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A governor is originally an administrator for a specific region who takes on administrative tasks in his administrative district on behalf of ( instead of a) superior (e.g. king , emperor , president and so on). The compound word (compound word) Statt-halter is a loan translation from the Latin locum tenens "substitute" to locus "place, place, place" and tenere "hold".

The function of former governors corresponds to that of regents or governors .


The main reason for the appointment of governors was the need to effectively administer widely separated territories and to appoint people with far-reaching government powers . A governor can be closely bound by the instructions of his superior as well as (with weak central authority) obtain relative or even complete independence.

Often governors are also referred to as governors . The French term lieutenant ( lieu + tenant ) corresponds literally to the term governor (see lieutenant ). A governor could also be called a regent who was in office in the absence of the monarch , the legally binding sovereign .


The principle of the governor was already present in large ancient territorial states, of which the satraps in the Persian Empire and in the Empire of Alexander the Great are examples.

In the Roman Empire there were officials with governor functions already in the time of the republic. This system became more complex during the imperial era. Names for governors in the Roman Empire were, at different times, proconsul , Legatus Augusti pro praetore , praefectus , procurator , praeses and vicarius (as administrator of a late Roman diocese ).

In the Bible , the terms of office of Roman governors (prefects) are occasionally mentioned as a dating guide. The year of Jesus' birth ( Quirinius governor in Syria ) and year of death ( Pontius Pilatus governor of the province of Judea ) are chronologically arranged in this way.


Holy Roman Empire

The stadtholder was the Saxon Elector Friedrich III. transferred by King Maximilian I on August 8, 1507 at the Diet of Constance and was valid for the time of the king's absence from the Empire. It appears in Saxony for the first time from 1507 on the Locumtenenstalern ( vicariate coins ) of the Saxon elector in the form of "Imperique locumtenens generalis" (Latin for Reich General Governor). After Maximilian returned from his election as Roman emperor in Trento on February 4, 1508 , his office as permanent representative of the king expired. However, he was granted honorary permission to continue to hold the title of Reich Governor General until the death of Emperor Maximilian I (1519).


In May 1470 Johann Cicero , the Bishop of Brandenburg Dietrich IV. , The Bishop of Lebus Friedrich II. And eight other people became governors of the Margrave of Brandenburg after the abdication of Elector Friedrich II in the spring of 1470, and new Electors from October 1470 Albrecht Achilles , who was in shops on the Plassenburg in Kulmbach , Franconia , was appointed as long as he was not in the country.


Seal mark of the imperial governor in Alsace Lorraine

After the formation of the Empire State Alsace-Lorraine , in 1871, there practiced the German Kaiser , the state power from. By the imperial law of July 4, 1879 concerning the administration of Alsace-Lorraine, the emperor transferred the sovereign powers to a governor, whom he appointed and could recall. The imperial governor resided in Strasbourg .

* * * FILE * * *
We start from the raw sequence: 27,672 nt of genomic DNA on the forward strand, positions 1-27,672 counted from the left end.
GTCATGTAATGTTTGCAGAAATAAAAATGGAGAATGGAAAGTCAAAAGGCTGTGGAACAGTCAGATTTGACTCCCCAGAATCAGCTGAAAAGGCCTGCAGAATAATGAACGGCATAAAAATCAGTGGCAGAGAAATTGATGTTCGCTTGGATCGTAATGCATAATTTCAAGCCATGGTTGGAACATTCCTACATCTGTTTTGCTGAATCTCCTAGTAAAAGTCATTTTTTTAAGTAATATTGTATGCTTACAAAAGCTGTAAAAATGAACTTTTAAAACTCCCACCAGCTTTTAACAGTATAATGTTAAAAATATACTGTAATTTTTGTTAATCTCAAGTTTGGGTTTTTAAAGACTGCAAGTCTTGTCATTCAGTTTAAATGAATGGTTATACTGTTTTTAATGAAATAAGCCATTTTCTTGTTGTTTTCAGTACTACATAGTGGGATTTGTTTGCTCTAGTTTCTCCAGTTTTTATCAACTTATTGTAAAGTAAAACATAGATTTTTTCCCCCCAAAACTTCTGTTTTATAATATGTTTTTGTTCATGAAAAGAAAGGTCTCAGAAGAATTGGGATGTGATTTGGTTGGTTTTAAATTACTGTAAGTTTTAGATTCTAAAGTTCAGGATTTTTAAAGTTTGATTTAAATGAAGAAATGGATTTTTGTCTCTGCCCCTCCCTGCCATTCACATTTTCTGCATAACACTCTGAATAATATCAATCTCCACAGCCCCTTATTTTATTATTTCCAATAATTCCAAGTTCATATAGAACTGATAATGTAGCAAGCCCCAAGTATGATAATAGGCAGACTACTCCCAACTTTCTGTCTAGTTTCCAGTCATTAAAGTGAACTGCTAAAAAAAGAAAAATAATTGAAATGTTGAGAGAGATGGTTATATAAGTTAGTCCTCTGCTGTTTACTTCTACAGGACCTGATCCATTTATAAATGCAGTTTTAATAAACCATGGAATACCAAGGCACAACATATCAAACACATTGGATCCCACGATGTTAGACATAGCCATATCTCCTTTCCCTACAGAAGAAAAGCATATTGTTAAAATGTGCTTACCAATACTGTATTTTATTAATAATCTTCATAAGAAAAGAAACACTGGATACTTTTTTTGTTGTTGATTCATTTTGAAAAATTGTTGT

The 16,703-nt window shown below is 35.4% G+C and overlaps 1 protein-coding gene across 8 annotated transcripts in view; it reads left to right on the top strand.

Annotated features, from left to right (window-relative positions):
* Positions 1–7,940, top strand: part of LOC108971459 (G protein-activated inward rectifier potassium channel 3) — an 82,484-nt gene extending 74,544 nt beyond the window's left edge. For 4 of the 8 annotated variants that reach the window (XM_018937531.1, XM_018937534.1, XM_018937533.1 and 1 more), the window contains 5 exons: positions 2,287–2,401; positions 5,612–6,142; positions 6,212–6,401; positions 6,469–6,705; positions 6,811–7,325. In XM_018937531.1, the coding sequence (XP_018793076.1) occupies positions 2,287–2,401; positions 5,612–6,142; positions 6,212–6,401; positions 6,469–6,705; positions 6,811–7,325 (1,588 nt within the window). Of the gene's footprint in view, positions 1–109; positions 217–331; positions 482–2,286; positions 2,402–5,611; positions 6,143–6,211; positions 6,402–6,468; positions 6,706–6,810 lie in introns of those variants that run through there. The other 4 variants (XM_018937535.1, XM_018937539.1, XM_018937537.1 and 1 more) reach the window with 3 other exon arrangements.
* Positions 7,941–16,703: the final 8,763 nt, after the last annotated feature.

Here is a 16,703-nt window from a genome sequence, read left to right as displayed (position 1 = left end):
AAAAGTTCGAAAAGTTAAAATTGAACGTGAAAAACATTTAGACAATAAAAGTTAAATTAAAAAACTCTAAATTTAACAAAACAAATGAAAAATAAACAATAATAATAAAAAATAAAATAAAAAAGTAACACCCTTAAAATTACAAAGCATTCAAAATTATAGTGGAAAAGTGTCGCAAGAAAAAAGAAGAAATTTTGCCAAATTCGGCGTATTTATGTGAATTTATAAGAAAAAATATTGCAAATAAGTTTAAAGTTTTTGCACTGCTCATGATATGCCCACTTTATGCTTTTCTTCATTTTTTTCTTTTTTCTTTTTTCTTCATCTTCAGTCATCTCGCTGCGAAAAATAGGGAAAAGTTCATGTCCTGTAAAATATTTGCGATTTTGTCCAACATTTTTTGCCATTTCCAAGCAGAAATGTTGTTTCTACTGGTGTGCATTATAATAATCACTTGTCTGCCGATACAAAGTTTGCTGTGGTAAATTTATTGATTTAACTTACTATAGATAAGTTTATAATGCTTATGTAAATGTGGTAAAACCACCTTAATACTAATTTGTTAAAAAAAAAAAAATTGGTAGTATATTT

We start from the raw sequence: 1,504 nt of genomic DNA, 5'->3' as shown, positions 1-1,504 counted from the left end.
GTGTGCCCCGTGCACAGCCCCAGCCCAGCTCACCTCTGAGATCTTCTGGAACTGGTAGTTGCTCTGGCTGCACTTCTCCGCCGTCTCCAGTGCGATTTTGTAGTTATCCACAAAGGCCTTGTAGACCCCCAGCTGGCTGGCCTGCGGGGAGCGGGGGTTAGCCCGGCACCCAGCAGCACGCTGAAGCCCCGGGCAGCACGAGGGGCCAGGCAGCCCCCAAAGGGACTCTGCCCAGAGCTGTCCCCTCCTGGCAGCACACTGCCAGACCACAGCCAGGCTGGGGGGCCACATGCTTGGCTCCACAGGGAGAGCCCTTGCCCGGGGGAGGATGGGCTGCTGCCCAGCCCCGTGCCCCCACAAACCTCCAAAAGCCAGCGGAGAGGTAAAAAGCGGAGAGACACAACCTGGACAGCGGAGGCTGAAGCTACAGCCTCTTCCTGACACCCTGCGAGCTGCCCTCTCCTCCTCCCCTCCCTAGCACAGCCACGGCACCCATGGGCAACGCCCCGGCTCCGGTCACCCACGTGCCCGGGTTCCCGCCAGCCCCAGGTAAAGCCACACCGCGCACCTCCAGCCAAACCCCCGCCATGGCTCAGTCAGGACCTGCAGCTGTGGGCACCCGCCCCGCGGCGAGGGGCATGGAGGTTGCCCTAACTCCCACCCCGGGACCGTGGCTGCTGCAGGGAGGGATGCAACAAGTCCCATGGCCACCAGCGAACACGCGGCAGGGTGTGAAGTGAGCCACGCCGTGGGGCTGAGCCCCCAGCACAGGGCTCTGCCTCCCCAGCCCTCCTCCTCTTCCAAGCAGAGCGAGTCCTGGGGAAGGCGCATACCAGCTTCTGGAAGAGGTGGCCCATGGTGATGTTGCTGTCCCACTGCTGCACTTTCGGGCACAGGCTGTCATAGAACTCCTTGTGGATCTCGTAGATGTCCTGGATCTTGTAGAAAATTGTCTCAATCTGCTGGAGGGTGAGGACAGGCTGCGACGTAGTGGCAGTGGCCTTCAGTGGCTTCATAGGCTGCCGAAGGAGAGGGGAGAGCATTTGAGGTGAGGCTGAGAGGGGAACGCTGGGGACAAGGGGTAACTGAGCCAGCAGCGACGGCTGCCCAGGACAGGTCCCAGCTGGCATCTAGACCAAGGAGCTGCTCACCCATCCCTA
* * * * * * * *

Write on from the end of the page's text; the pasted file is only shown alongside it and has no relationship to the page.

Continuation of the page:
The Landgraves of Hesse each set up a governor in their two parts of the country, the one for Niederhessen in Kassel and the one for the so-called Land an der Lahn in Marburg .

Electoral Saxony

Anton Egon von Fürstenberg-Heiligenberg was the only governor in the Electorate of Saxony under Elector Friedrich August I (1697–1716).


Schleswig-Holstein has been a patchwork of so-called offices since the Middle Ages , some of which were ruled by the Gottorf dukes and some by the Danish royal family. The Danish kings appointed the governors as the highest administrative officials for their shares .

Third Reich

See: Reichsstatthalter


In Vorarlberg is Deputy Governor as a State Governor designated; otherwise the function designation has not been used in the republic since November 20, 1918.

Habsburg Monarchy

The term governor for a representative of the monarch and his government was rarely used in the Habsburg monarchy for a long time. In 1849 she replaced the title of governor . In 1861, Emperor Franz Joseph I issued a constitutional law, which was later called the February Patent , in order to be able to easily distinguish it from other constitutional texts. In the state regulations for the individual crown lands attached to this law, the governor is named as an existing state body with his rights vis-à-vis the state parliament , but not defined with all of his powers.

In 1868 , a precise legal stipulation took place for Cisleithanien , decided by the Reichsrat at the request of the citizen ministry called kk government. It was determined that the representatives of the imperial central power, the state chiefs , are called governors in the majority of the crown lands (so that this title prevailed in public and literature for all crown lands); the governor was head of the governorship.

In the crown lands

the state chief appointed by the emperor held the title of state president and did not head a lieutenancy, but a state government. However, the scope of functions was the same as with governors.